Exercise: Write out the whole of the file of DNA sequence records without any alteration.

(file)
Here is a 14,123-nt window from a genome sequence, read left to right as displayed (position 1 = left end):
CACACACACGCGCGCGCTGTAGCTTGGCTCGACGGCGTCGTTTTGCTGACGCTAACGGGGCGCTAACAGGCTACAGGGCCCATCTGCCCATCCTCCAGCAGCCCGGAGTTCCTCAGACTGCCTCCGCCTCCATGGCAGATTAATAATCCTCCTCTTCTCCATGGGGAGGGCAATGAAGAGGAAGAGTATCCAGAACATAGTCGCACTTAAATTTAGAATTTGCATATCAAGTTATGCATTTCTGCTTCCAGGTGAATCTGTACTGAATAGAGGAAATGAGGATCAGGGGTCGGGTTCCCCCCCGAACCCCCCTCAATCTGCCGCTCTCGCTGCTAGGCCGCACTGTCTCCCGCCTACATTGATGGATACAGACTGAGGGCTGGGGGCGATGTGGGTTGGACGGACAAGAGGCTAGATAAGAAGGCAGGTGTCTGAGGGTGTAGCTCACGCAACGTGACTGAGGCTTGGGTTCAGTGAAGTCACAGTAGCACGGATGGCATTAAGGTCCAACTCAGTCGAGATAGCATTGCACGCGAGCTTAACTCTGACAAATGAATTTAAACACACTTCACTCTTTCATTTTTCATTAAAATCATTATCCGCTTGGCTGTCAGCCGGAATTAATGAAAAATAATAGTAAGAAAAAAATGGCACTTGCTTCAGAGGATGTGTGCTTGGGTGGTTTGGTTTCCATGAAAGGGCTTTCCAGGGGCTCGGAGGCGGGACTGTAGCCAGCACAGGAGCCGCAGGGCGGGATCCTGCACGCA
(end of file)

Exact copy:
Here is a 14,123-nt window from a genome sequence, read left to right as displayed (position 1 = left end):
CACACACACGCGCGCGCTGTAGCTTGGCTCGACGGCGTCGTTTTGCTGACGCTAACGGGGCGCTAACAGGCTACAGGGCCCATCTGCCCATCCTCCAGCAGCCCGGAGTTCCTCAGACTGCCTCCGCCTCCATGGCAGATTAATAATCCTCCTCTTCTCCATGGGGAGGGCAATGAAGAGGAAGAGTATCCAGAACATAGTCGCACTTAAATTTAGAATTTGCATATCAAGTTATGCATTTCTGCTTCCAGGTGAATCTGTACTGAATAGAGGAAATGAGGATCAGGGGTCGGGTTCCCCCCCGAACCCCCCTCAATCTGCCGCTCTCGCTGCTAGGCCGCACTGTCTCCCGCCTACATTGATGGATACAGACTGAGGGCTGGGGGCGATGTGGGTTGGACGGACAAGAGGCTAGATAAGAAGGCAGGTGTCTGAGGGTGTAGCTCACGCAACGTGACTGAGGCTTGGGTTCAGTGAAGTCACAGTAGCACGGATGGCATTAAGGTCCAACTCAGTCGAGATAGCATTGCACGCGAGCTTAACTCTGACAAATGAATTTAAACACACTTCACTCTTTCATTTTTCATTAAAATCATTATCCGCTTGGCTGTCAGCCGGAATTAATGAAAAATAATAGTAAGAAAAAAATGGCACTTGCTTCAGAGGATGTGTGCTTGGGTGGTTTGGTTTCCATGAAAGGGCTTTCCAGGGGCTCGGAGGCGGGACTGTAGCCAGCACAGGAGCCGCAGGGCGGGATCCTGCACGCA